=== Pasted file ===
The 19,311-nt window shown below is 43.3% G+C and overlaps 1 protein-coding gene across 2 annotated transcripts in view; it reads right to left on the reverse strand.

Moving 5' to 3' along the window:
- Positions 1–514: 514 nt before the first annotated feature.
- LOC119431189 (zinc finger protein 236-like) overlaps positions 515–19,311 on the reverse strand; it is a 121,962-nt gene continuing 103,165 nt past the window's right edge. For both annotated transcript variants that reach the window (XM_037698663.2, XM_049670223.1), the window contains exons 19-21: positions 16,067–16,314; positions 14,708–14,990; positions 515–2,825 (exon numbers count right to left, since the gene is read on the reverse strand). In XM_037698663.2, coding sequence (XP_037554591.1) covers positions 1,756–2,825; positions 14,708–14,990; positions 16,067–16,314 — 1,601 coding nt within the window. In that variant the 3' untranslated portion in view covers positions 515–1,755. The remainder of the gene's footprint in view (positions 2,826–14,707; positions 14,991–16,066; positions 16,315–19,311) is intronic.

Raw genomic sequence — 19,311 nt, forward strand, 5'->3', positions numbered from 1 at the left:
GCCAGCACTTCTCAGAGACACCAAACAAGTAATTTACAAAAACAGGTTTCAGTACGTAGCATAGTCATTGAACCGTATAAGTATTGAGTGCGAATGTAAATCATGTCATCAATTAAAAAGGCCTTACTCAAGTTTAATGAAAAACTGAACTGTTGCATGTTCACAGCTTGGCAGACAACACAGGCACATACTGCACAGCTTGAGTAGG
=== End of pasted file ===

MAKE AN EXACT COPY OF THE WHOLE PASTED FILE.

The 19,311-nt window shown below is 43.3% G+C and overlaps 1 protein-coding gene across 2 annotated transcripts in view; it reads right to left on the reverse strand.

Moving 5' to 3' along the window:
- Positions 1–514: 514 nt before the first annotated feature.
- LOC119431189 (zinc finger protein 236-like) overlaps positions 515–19,311 on the reverse strand; it is a 121,962-nt gene continuing 103,165 nt past the window's right edge. For both annotated transcript variants that reach the window (XM_037698663.2, XM_049670223.1), the window contains exons 19-21: positions 16,067–16,314; positions 14,708–14,990; positions 515–2,825 (exon numbers count right to left, since the gene is read on the reverse strand). In XM_037698663.2, coding sequence (XP_037554591.1) covers positions 1,756–2,825; positions 14,708–14,990; positions 16,067–16,314 — 1,601 coding nt within the window. In that variant the 3' untranslated portion in view covers positions 515–1,755. The remainder of the gene's footprint in view (positions 2,826–14,707; positions 14,991–16,066; positions 16,315–19,311) is intronic.

Raw genomic sequence — 19,311 nt, forward strand, 5'->3', positions numbered from 1 at the left:
GCCAGCACTTCTCAGAGACACCAAACAAGTAATTTACAAAAACAGGTTTCAGTACGTAGCATAGTCATTGAACCGTATAAGTATTGAGTGCGAATGTAAATCATGTCATCAATTAAAAAGGCCTTACTCAAGTTTAATGAAAAACTGAACTGTTGCATGTTCACAGCTTGGCAGACAACACAGGCACATACTGCACAGCTTGAGTAGG